Ericka Samantha Teleg, MD

Mahawish K, Gommans J, Kleinig T, Lallu B, Tyson A, Ranta A. Switching to Tenecteplase for Stroke Thrombolysis: Real-World Experience and Outcomes in a Regional Stroke Network. Stroke. 2021.

Accessibility to stroke services, timely treatment and management differ in regions and locations throughout the world. Each geographic location is different in terms of barriers to stroke treatment. Evidence translated to real-world findings is an important key element in this article by Mahawish et al. The New Zealand Central Region Hyper-Acute Stroke Network switched to tenecteplase driven by data supporting probable improvement of large vessel occlusion (LVO) recanalization in areas wherein, first, endovascular accessibility is a challenge due to geographical limitations, and second, the ease of tenecteplase administration. This model can contribute to other regions that have similar landscape in terms of medical resources and accessibility to tertiary or regional centers with endovascular administration infrastructure.

The implementation approach and evaluation provided by the authors included the identification of the several barriers. One, it takes about five hours for more than 50% of thrombectomy patients to be dripped and shipped to a thrombectomy hub hospital. In these transfers, the 1-hour alteplase infusion delays and complicates transfers, as the authors mentioned. The evidence for tenecteplase as having pharmacological and practical advantages over alteplase was discussed in this article. It carries a greater fibrin specificity, faster onset of action, longer half-life and requires a single bolus injection. There exist completed trials, as well as ongoing clinical trials, that further validate the safety profile of tenecteplase as an alternative for LVO and improvement recanalization post thrombectomy. In New Zealand, tenecteplase is licensed only for acute myocardial infarction as an indication for its use. The working group in this study derived an agreement based on a consensus that routine tenecteplase use for all eligible stroke patients was acceptable using the thrombolysis consent. However, confusion can arise as alteplase is maintained for use at the thrombectomy center for non-LVO cases as well. Tenecteplase is used for acute myocardial infarction, and dosages differ in stroke treatments. Pathways were initiated in labeling stroke and thrombolysis kits. This is important as education and communication on drug indications and administrations and training of staff are crucial to this implementation for it to be carried out while minimizing treatment errors. Thus, a universal switch in all hospitals was done on March 2, 2020. Regional safety monitoring was conducted monthly.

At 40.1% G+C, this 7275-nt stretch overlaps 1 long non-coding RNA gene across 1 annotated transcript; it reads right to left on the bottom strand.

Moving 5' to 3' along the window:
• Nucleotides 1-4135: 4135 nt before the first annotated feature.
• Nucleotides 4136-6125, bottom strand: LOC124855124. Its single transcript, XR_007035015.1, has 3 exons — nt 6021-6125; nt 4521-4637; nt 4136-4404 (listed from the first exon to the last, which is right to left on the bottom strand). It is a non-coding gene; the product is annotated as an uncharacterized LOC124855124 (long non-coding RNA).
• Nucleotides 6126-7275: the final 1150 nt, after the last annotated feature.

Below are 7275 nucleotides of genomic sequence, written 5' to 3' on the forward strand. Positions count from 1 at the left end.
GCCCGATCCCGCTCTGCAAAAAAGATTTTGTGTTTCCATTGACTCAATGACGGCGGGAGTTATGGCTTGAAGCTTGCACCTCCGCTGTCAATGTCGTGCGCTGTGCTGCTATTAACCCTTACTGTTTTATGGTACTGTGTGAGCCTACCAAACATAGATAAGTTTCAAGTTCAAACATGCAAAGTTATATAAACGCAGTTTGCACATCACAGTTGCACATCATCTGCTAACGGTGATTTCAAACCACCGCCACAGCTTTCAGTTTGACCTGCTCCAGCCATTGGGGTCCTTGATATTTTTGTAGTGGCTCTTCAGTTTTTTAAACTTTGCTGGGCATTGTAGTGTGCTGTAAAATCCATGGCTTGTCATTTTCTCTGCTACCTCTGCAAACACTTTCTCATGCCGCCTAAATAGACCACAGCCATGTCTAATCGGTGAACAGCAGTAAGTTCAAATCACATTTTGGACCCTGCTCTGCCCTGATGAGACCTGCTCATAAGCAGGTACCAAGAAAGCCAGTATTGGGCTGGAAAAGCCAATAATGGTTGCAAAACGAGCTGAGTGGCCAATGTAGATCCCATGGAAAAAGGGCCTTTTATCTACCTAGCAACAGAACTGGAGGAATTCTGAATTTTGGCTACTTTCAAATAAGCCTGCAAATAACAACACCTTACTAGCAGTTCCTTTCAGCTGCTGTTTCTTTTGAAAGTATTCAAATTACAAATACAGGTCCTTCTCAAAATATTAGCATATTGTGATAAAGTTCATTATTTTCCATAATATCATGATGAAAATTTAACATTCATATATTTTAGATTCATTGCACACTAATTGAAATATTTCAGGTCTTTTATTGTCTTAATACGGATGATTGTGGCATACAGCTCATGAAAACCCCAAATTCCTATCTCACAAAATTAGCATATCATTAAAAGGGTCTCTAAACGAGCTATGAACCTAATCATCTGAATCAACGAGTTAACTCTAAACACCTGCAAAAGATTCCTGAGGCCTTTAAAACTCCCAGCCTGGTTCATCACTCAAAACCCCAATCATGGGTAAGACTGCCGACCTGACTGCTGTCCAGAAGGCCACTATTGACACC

In the carrying out of this implementation, anonymous surveys were carried out to provide support and highlight concerns. Nineteen stroke specialists across eight hospitals (90% respondents) supported switching to tenecteplase. The following concern was raised: possible administration errors brought about by different dosing in acute myocardial infarction. After 12 months, 100% respondents affirmed that errors and the complexity of its use can be reduced, and therefore, no concerns were subsequently reported.

Results included important points and conclusions from the switch of alteplase to tenecteplase. Namely, onset-to-door times, thrombectomy rates, and baseline mRS were higher. Patients treated with tenecteplase had greater odds of favorable mRS and shorter median door-to-needle times. There were no significant differences in the rate of sICH between treatment groups. Needle-to-groin time for the 42 transferred regional patients was lower but did not have any significant difference.

In summary, the evidence for tenecteplase can ease out several barriers to the drip-and-ship models in various regions around the world. Each region has a different stroke landscape and set of barriers to overcome. How to fit in the best evidence out there for stroke treatment is important for implementation. It is essential that education, training, and the presence of stroke champions in these regions play an important role to minimize errors and provide good communication across stroke teams from transferring and receiving hospitals. The authors of this study acknowledged that further implementation evidence is necessary for the universal acceptance of the benefits of tenecteplase to health care settings.